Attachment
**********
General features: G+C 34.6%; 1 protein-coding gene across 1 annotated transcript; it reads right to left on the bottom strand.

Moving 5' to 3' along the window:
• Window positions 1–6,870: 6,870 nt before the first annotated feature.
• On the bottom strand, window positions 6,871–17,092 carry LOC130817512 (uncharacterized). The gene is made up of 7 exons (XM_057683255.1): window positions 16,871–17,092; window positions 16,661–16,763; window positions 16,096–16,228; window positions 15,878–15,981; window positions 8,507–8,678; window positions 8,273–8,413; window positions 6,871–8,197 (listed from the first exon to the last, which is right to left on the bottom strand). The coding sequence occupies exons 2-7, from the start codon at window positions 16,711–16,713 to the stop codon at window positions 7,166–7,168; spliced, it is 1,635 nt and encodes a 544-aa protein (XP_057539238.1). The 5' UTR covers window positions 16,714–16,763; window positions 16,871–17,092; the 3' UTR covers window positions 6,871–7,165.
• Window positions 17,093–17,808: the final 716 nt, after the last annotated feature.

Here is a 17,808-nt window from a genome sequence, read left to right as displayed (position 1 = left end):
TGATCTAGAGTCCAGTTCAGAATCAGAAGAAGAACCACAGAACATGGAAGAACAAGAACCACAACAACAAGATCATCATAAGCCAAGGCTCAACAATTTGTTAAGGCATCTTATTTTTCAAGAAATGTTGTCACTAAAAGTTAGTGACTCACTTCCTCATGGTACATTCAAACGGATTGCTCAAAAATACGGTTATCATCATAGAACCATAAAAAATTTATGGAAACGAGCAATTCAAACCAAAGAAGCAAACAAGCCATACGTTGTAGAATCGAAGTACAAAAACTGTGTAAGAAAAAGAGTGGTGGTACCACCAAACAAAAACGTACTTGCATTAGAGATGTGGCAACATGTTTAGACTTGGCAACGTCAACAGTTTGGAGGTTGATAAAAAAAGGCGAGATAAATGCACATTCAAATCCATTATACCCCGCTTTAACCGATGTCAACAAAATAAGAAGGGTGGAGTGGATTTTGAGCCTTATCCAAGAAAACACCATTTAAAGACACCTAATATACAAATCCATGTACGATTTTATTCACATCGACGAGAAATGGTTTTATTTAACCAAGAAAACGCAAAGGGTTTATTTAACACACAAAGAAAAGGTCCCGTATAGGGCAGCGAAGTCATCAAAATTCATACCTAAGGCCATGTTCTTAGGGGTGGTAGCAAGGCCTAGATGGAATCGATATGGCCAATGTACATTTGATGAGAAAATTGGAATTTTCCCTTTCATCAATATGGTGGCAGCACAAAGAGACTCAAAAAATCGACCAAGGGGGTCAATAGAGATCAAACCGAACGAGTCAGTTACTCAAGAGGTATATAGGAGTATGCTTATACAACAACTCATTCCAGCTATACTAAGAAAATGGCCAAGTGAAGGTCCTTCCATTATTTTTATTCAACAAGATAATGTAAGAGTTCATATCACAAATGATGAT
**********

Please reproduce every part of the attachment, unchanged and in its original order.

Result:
General features: G+C 34.6%; 1 protein-coding gene across 1 annotated transcript; it reads right to left on the bottom strand.

Moving 5' to 3' along the window:
• Window positions 1–6,870: 6,870 nt before the first annotated feature.
• On the bottom strand, window positions 6,871–17,092 carry LOC130817512 (uncharacterized). The gene is made up of 7 exons (XM_057683255.1): window positions 16,871–17,092; window positions 16,661–16,763; window positions 16,096–16,228; window positions 15,878–15,981; window positions 8,507–8,678; window positions 8,273–8,413; window positions 6,871–8,197 (listed from the first exon to the last, which is right to left on the bottom strand). The coding sequence occupies exons 2-7, from the start codon at window positions 16,711–16,713 to the stop codon at window positions 7,166–7,168; spliced, it is 1,635 nt and encodes a 544-aa protein (XP_057539238.1). The 5' UTR covers window positions 16,714–16,763; window positions 16,871–17,092; the 3' UTR covers window positions 6,871–7,165.
• Window positions 17,093–17,808: the final 716 nt, after the last annotated feature.

Here is a 17,808-nt window from a genome sequence, read left to right as displayed (position 1 = left end):
TGATCTAGAGTCCAGTTCAGAATCAGAAGAAGAACCACAGAACATGGAAGAACAAGAACCACAACAACAAGATCATCATAAGCCAAGGCTCAACAATTTGTTAAGGCATCTTATTTTTCAAGAAATGTTGTCACTAAAAGTTAGTGACTCACTTCCTCATGGTACATTCAAACGGATTGCTCAAAAATACGGTTATCATCATAGAACCATAAAAAATTTATGGAAACGAGCAATTCAAACCAAAGAAGCAAACAAGCCATACGTTGTAGAATCGAAGTACAAAAACTGTGTAAGAAAAAGAGTGGTGGTACCACCAAACAAAAACGTACTTGCATTAGAGATGTGGCAACATGTTTAGACTTGGCAACGTCAACAGTTTGGAGGTTGATAAAAAAAGGCGAGATAAATGCACATTCAAATCCATTATACCCCGCTTTAACCGATGTCAACAAAATAAGAAGGGTGGAGTGGATTTTGAGCCTTATCCAAGAAAACACCATTTAAAGACACCTAATATACAAATCCATGTACGATTTTATTCACATCGACGAGAAATGGTTTTATTTAACCAAGAAAACGCAAAGGGTTTATTTAACACACAAAGAAAAGGTCCCGTATAGGGCAGCGAAGTCATCAAAATTCATACCTAAGGCCATGTTCTTAGGGGTGGTAGCAAGGCCTAGATGGAATCGATATGGCCAATGTACATTTGATGAGAAAATTGGAATTTTCCCTTTCATCAATATGGTGGCAGCACAAAGAGACTCAAAAAATCGACCAAGGGGGTCAATAGAGATCAAACCGAACGAGTCAGTTACTCAAGAGGTATATAGGAGTATGCTTATACAACAACTCATTCCAGCTATACTAAGAAAATGGCCAAGTGAAGGTCCTTCCATTATTTTTATTCAACAAGATAATGTAAGAGTTCATATCACAAATGATGAT